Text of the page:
Note: This post, ,”#gluecon 2013 Day 2 Recap” originally ran on the ProfitBricks blog.

Day 2 of Gluecon 2013 got deeper and wider than Day 1, with the number of topics multiplying across all the different sessions.  Google’s Tim Brayspoke about the evils of passwords and how the combination of OAuth2 and OpenID can alleviate user pain and security issues by solving this problem once and for all.  My friend Blake Yeager from HP discussed OpenStack, the benefits it brings and their specific implementation of it.  In a breakout session, database start up MemSQL inserted 430 million rows in a SQL database, which for me, as someone who is no stranger to the pitfalls of live demos, was extremely impressive.  Couchbase gave a similar demo that added multiple nodes to an existing database cluster on the fly.

O’Grady: The New Kingmakers

The highlight of the morning keynotes, though, was Stephen O’Grady’s talk entitled “The New Kingmakers”.  During the session, the Redmonk analyst walked through the history of software development to show how we got to our current state where developers have an unprecedented influence and autonomy.  As Stephen explained, even when the earliest software communities in the 1950′s were incubated by the likes of IBM, it was in the name of justifying the sale of hardware through better functioning software.  I have first hand experience with this, as I saw the last days of the HP 3000 mainframe and its free Image relational database when I started my tech career at HP in the early 1990′s.

When software did become sellable separately, it was primarily to enterprise customers and their CIOs.  ”Software was not built to be used, it was built to be bought by someone at the top,” Stephen said.  Developers had very little control over the components that made up their solutions back then, in the era roughly between 1975 and 1998.  Corporate executives and IT managers decided what was in a coders tool box based on cost, compliance, cost, manageability, cost, and a host of attributes that often had little to do with improved functionality, ease of use, or the ability to build anything cool (emphasis based on my personal experience added).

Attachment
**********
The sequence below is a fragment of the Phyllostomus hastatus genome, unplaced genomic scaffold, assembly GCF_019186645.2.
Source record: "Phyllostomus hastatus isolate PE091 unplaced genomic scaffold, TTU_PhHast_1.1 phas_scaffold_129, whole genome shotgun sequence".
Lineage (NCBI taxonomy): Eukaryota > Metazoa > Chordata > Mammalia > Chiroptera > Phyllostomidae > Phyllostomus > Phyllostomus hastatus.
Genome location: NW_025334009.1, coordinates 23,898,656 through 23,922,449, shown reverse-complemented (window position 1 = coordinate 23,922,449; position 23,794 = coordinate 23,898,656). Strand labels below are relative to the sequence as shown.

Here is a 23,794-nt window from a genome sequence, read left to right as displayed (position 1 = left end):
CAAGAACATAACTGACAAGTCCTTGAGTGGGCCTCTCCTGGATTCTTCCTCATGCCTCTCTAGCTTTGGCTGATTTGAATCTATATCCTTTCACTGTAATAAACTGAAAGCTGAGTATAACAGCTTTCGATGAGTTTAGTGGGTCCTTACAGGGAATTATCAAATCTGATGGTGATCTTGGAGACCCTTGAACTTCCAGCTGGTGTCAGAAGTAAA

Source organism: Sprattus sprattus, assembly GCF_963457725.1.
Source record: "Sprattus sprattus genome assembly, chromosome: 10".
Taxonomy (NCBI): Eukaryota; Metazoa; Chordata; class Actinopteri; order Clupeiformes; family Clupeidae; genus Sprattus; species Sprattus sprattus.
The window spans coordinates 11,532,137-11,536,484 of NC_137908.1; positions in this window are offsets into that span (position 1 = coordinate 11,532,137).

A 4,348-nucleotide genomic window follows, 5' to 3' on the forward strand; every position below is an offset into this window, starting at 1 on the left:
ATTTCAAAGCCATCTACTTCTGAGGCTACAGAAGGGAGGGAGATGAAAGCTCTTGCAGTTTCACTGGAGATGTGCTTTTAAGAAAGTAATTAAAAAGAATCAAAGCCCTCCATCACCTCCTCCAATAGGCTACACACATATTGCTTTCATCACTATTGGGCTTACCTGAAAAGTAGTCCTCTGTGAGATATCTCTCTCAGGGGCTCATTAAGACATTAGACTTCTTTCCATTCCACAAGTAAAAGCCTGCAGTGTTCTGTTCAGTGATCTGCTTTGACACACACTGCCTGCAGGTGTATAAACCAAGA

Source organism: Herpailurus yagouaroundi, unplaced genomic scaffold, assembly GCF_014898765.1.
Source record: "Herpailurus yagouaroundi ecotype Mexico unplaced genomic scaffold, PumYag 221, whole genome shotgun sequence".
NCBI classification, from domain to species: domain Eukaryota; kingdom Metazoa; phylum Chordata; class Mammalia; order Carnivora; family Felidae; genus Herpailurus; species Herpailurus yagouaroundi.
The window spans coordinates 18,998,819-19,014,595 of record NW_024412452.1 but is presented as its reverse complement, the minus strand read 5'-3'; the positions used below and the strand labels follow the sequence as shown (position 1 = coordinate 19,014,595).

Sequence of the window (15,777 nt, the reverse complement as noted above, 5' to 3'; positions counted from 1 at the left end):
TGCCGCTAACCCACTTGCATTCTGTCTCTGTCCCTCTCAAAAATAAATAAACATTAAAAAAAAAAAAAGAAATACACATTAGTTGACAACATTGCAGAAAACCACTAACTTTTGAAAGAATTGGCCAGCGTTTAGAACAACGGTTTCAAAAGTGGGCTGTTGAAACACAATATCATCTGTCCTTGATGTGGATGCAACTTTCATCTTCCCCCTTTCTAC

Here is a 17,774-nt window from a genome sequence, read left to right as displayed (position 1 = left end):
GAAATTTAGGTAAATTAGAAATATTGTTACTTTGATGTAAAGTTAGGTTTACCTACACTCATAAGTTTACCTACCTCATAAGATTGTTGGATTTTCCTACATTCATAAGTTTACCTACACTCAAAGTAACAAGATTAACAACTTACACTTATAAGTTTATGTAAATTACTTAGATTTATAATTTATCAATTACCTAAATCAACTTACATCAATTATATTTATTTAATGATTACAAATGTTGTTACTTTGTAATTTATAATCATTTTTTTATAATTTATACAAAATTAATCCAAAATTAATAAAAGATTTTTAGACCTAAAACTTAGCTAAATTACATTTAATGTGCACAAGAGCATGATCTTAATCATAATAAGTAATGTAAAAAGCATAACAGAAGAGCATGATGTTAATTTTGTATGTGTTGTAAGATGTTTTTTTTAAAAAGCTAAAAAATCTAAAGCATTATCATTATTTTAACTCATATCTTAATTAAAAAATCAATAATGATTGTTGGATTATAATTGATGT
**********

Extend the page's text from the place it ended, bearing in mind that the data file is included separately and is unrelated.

Bill Gates and George Lucas

But something changed, first in ’75 and again in ’98, that gave us the landscape of developer choice and empowerment we enjoy today: Someone noticed opportunity.  The first person to notice opportunity was Bill Gates, who had the foresight to put non-exclusivity in the IBM contract for DOS, enabling Microsoft to sell it to other companies.  Stephen very slyly compared this to George Lucas securing merchandising rights for his new movie in 1977 when 20th Century Fox wasn’t so sure that anything with “War” in its title would be a hit at the box office.  In both cases, a very smart person took advantage of status quo thinking to open a market not previously fathomed.

Welcome to the 90s

The 1990′s saw similar opportunity discovery as the open source movement and web development took root.  Stephen presented a timeline of milestones:

  • 1991: Linux
  • 1994: Netscape Navigator
  • 1995: Apache
  • 1995: MySQL
  • 1995: PHP
  • 1998: Google

That last one is significant Stephen said, because Google made money with software rather than from software.  With choices that had zero cost and the ability to alter them if they wished, developers suddenly could break away from CIO mandates and build the cool stuff they wanted.  Google lit the way for a massive wave of start ups to follow in their footsteps, exploding the choices even further.

Today’s Landscape + More in the Book

All of that culminates into the present day developer culture.  Stephen effectively argues that developers have never been more empowered than they are today, wit a wider distribution of programming languages, and a slew of educational options for more people to join the party.  He goes deeper into this phenomena in his book, The New Kingmakers, which any developer under 30 years old should definitely read.  History repeats itself and Stephen has done a great job capturing how we arrived at where we are.


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